This is the first of a five-part article series by Dr David Smawfield, an international expert on technical and vocational education and training, exploring different dimensions of youth skills development for jobs and employability. This discourse leads to the ADB International Skills Development Forum in Manila from 10-12 December 2013. Shanti Jagannathan, ADB.

Entrepreneurship training and second chance approaches for early school leavers are valuable complements to formal education and technical and vocational education and training. Policy makers in developing Asia would do well to get the context and strategies right for such interventions and allocate adequate resources. However, it is important to acknowledge that they cannot substitute mainstream education and training.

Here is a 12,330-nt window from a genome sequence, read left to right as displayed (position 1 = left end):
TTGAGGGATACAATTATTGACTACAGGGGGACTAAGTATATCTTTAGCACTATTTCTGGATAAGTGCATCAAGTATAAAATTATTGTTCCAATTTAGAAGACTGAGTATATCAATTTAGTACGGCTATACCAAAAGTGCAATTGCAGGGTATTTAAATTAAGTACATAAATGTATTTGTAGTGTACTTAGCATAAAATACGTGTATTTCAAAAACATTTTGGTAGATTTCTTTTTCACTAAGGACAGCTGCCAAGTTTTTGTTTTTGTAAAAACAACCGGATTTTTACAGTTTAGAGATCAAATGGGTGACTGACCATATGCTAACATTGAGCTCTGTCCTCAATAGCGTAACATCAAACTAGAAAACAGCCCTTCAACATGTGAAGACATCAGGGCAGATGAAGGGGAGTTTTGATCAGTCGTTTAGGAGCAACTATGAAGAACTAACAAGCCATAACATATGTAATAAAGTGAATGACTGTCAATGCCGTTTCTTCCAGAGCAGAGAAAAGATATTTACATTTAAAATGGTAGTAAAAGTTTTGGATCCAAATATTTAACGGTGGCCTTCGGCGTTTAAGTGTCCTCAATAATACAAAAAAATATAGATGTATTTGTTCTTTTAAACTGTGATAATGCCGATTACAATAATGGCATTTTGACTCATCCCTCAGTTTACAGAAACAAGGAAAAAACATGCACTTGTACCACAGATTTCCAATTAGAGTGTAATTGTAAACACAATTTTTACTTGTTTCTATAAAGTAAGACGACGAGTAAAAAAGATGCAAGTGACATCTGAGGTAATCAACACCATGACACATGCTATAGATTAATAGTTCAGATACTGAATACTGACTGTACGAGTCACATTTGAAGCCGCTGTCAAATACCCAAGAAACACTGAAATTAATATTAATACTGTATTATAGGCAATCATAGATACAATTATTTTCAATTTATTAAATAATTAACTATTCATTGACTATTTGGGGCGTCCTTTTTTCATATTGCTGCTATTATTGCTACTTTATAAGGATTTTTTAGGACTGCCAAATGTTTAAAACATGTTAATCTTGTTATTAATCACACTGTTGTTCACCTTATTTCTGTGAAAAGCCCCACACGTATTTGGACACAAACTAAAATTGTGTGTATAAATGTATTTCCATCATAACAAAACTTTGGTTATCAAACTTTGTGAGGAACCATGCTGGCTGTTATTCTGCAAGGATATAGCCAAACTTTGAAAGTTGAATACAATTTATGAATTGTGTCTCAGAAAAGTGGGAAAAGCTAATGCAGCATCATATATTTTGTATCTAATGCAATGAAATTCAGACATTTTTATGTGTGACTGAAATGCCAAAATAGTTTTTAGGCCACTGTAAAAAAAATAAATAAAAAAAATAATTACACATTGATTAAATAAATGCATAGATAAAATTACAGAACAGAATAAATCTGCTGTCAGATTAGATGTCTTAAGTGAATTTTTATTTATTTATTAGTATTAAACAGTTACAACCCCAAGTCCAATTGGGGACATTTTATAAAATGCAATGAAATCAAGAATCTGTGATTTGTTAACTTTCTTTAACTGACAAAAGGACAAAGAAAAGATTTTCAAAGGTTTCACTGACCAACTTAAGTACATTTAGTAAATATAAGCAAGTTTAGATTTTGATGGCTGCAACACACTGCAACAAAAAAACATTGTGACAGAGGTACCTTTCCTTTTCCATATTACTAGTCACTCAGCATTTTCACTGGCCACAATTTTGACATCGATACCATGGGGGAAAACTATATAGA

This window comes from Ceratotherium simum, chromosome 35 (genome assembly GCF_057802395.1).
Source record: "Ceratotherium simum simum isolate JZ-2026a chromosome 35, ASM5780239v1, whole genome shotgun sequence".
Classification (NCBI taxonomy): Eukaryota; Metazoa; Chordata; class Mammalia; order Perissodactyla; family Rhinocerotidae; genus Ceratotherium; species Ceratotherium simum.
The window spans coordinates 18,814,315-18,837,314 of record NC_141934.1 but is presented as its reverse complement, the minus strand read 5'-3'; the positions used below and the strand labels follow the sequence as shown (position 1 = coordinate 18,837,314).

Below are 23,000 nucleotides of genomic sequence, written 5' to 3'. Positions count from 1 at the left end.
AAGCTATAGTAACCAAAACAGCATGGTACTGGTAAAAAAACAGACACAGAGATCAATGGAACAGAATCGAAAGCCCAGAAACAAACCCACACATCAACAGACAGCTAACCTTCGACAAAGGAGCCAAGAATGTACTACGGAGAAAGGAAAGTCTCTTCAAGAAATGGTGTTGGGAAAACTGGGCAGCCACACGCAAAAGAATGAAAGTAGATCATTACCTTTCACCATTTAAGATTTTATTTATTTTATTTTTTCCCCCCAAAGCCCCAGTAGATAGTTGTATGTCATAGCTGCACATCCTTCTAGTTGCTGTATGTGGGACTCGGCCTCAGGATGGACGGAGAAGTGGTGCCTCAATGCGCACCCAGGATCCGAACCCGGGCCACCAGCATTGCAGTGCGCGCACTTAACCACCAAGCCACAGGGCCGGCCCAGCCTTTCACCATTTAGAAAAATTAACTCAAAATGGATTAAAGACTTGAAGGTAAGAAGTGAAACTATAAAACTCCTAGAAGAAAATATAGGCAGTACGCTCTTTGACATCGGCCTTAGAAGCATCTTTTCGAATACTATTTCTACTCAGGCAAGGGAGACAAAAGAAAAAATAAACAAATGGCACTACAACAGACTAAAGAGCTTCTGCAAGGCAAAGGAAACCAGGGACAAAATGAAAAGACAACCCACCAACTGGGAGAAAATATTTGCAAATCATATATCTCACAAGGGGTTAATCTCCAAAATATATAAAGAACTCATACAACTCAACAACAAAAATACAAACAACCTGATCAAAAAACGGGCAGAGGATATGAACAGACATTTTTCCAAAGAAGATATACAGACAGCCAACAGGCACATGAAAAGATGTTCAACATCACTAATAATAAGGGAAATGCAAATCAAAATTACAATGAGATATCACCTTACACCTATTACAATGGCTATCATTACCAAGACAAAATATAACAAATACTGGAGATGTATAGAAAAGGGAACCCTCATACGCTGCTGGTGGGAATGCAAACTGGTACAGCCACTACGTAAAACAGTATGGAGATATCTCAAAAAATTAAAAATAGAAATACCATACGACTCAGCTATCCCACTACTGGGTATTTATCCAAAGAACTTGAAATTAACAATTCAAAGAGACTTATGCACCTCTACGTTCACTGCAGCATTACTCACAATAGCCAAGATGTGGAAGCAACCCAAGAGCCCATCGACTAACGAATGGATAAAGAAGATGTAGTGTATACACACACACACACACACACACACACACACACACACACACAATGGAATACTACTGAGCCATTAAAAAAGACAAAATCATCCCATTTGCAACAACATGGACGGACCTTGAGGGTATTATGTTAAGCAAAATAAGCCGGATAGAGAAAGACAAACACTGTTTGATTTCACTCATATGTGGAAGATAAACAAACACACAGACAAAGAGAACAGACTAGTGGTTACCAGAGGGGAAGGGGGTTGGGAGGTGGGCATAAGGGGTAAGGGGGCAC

The main rationale behind entrepreneurship training is to empower young people to become entrepreneurs, to take control of their own livelihoods and to offer an economic lifeline for those who work for self-betterment.  The 2013 Global Entrepreneurship Monitoring Report on “The State of Global Youth Entrepreneurship” sheds some unprecedented light on youth entrepreneurship, especially with regard to aspirations, attitudes and activities.  It says ‘young entrepreneurs are more confident than older entrepreneurs about creating jobs over the next five years in all regions except sub-Saharan Africa’. However, only 17% of Asia Pacific would be considered potential entrepreneurs, compared to 60% in Sub Saharan Africa.  But, youth in Asia Pacific are most likely to make use of an on-line trading environment whereas youth in Sub-Saharan Africa are least likely.

Barriers identified by young people to becoming entrepreneurs include lack of access to finance, appropriate skills, infrastructure, adequate support structures and a mentorship. The report has found entrepreneurship education at primary and secondary school levels across the globe almost universally ‘poor’.